Richard Brody writes:

Reënactments aren’t what-ifs, they’re as-ifs, replete with approximations and suppositions that definitively detach the image from the event, the vision from the experience. One of Jarecki’s reënactments leaves me strangely obsessed with an insignificant detail that takes on an outsized significance in revealing the inadequacy of his method for the emotional essence of the story. In the second episode, Kathie Durst’s friend Gilberte Najamy tells Jarecki that, before her disappearance, Kathie Durst went to a party at her house, where she told Najamy that she was afraid of Robert Durst, and insisted that, if anything happened to her, Najamy should “check it out.” To signify that there had indeed been a party at Najamy’s house, Jarecki offers a tracking shot of a table laden with platters of food—including a pasta salad with a single pitted black olive sticking up from it. I’m obsessed with that olive. Did Najamy describe to Jarecki the dishes that she served? Did she describe the table itself, the room? Did Jarecki film this scene where Najamy lived at the time, or where she lives now? Or did Jarecki assume that Najamy, or someone like Najamy (whatever he’d mean by that), would at the time have served that kind of pasta salad at a party that might look like that? Najamy’s account is powerful; Jarecki’s image is generic. Najamy is specific, concrete, and detailed. She delivers a crucial piece of her life, whole, to Jarecki—who treats it like a hack’s screenplay and makes a facile illustration of it.
Beyond the awe-inspiring (and sometimes awful) recollections of people involved in the past events that are at the center of the drama, Jarecki brings into play actual objects that bear a physical connection to them—which is why the objects of dubious provenance (such as a box of police records relating to Kathie Durst’s disappearance, sealed with red “evidence” tape) are such offenses to the dignity of the film’s subjects. Jarecki shows this box being taken from a shelf; he puts the camera inside the shelf and shows the box being put back there; he shows the box being unsealed and then sealed again. It’s impossible to know whether this is the actual evidence box for the case; whether the handwriting on the box is actually that of a police clerk from the time; whether the files pulled from it were handled by the actual investigators who worked on the case; whether the room where it’s stored is the actual file room or a studio mockup.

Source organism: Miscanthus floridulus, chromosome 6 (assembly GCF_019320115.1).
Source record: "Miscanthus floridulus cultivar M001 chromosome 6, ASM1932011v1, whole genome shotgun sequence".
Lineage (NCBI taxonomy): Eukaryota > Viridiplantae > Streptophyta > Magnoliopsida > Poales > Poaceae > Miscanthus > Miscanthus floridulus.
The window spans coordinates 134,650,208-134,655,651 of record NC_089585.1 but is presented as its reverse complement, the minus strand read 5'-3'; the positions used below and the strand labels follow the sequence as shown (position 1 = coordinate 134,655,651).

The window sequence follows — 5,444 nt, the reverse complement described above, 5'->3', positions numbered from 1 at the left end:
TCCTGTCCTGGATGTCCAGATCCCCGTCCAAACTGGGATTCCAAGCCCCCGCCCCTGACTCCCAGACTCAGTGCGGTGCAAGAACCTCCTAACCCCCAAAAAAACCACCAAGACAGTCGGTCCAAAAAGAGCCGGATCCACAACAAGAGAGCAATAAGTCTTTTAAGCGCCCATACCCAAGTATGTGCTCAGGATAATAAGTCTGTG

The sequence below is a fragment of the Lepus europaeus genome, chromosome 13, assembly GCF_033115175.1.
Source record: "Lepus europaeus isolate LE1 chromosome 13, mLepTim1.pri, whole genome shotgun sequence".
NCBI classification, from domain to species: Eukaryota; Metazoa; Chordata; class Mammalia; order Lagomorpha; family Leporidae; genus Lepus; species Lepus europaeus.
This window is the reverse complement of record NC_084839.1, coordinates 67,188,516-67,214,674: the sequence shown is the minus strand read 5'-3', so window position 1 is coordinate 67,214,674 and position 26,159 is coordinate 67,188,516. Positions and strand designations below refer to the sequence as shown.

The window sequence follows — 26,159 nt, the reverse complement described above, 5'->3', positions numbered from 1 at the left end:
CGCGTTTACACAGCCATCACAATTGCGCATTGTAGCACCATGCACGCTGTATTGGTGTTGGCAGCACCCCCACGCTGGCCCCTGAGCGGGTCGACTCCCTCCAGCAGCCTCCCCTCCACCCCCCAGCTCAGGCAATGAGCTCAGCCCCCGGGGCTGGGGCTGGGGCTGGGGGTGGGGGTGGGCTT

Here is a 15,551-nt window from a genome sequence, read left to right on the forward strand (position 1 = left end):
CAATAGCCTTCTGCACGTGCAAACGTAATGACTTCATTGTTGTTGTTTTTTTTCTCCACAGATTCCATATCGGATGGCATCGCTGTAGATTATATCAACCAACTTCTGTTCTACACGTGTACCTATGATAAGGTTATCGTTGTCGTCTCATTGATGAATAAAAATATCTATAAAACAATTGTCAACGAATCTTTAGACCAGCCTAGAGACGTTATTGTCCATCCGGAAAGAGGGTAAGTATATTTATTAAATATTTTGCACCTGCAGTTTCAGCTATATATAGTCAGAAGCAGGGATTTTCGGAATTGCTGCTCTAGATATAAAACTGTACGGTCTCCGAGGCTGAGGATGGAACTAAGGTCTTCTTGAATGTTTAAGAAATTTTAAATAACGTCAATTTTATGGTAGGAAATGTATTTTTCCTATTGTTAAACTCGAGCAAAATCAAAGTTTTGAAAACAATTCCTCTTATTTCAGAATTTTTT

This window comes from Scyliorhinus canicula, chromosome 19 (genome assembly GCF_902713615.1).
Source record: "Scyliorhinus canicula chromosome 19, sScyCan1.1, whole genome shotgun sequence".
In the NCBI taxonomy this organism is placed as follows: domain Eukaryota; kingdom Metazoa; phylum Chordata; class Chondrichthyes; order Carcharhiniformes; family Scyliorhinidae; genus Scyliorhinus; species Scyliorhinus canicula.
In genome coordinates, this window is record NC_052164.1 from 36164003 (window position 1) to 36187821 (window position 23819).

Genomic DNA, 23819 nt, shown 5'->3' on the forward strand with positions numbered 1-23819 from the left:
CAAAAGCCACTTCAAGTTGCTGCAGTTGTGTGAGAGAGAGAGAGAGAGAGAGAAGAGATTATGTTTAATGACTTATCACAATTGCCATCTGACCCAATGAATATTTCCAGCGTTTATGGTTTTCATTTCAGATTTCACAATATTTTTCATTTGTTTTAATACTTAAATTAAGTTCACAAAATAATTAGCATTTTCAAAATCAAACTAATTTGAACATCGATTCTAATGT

Jarecki doesn't just shoot conventional re-enactments, either. They are highly stylized. In my memory's eye, two shots from the series I can't shake (besides the last one of the series) are one of some actress playing Durst's mother committing suicide and the other of some actress playing Susan Berman toppling after being shot in the head. Both are images of female bodies falling, and both are played in slow motion, over and over, like something fetishistic shot from 300.

What's a shame is the series doesn't need them. Some of the reenactments are less stylized, but that just makes them harder to distinguish from live shots from the present. I don't mind a mixture of fiction and non-fiction in documentaries, but some spirit of fair play seems called for, especially when it's documentary as investigative journalism.

Many probably find all of this to be nitpicking and may not have had any problems with the series as filmed. It may be easier to understand if we examine the question using a series that many grouped with The Jinx, the podcast Serial. Imagine in Serial if, after Sarah heard testimony from a witness like Jay about seeing Hae's body in the trunk of the car at Best Buy, she put together an audio recreation of those events. If Sarah had hired some voice actors to play Adnan and Jay, recreating the conversation as Jay recalled it, layering in sound effects like a trunk popping open. Regardless of whether listeners felt Adnan was guilty, many would be uncomfortable with the technique.

The last episode steers clear of reenactments, but the cumulative effect of the one's from the first five episodes was such that I wasn't sure whether to buy the shots of Jarecki himself in the finale, speaking about how he feared for his life (this piece at Buzzfeed goes into a more in-depth stylistic breakdown of the narrative manipulation at work). Jarecki clearly doesn't shy from drama, but the use of all these tricks leads one to discount everything on screen, the way one applies a base level of skepticism to stories from a proven drama queen.